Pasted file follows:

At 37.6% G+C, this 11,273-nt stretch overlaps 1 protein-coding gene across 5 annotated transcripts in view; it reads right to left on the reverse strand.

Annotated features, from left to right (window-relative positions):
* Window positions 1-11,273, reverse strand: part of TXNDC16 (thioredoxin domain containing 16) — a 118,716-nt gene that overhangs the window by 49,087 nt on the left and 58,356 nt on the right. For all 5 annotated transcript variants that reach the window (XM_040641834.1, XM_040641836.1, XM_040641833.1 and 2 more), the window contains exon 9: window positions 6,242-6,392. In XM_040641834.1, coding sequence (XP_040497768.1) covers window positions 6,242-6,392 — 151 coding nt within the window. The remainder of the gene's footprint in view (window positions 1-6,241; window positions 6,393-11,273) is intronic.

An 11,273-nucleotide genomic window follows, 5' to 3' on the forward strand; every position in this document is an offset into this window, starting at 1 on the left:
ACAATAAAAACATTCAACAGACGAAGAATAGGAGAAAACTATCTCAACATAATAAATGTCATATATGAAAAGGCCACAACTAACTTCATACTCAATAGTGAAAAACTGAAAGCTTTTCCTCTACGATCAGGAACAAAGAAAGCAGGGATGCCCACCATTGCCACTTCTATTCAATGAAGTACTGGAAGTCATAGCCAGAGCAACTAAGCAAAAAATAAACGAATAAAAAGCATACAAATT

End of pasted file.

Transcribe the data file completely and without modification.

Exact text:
At 37.6% G+C, this 11,273-nt stretch overlaps 1 protein-coding gene across 5 annotated transcripts in view; it reads right to left on the reverse strand.

Annotated features, from left to right (window-relative positions):
* Window positions 1-11,273, reverse strand: part of TXNDC16 (thioredoxin domain containing 16) — a 118,716-nt gene that overhangs the window by 49,087 nt on the left and 58,356 nt on the right. For all 5 annotated transcript variants that reach the window (XM_040641834.1, XM_040641836.1, XM_040641833.1 and 2 more), the window contains exon 9: window positions 6,242-6,392. In XM_040641834.1, coding sequence (XP_040497768.1) covers window positions 6,242-6,392 — 151 coding nt within the window. The remainder of the gene's footprint in view (window positions 1-6,241; window positions 6,393-11,273) is intronic.

An 11,273-nucleotide genomic window follows, 5' to 3' on the forward strand; every position in this document is an offset into this window, starting at 1 on the left:
ACAATAAAAACATTCAACAGACGAAGAATAGGAGAAAACTATCTCAACATAATAAATGTCATATATGAAAAGGCCACAACTAACTTCATACTCAATAGTGAAAAACTGAAAGCTTTTCCTCTACGATCAGGAACAAAGAAAGCAGGGATGCCCACCATTGCCACTTCTATTCAATGAAGTACTGGAAGTCATAGCCAGAGCAACTAAGCAAAAAATAAACGAATAAAAAGCATACAAATT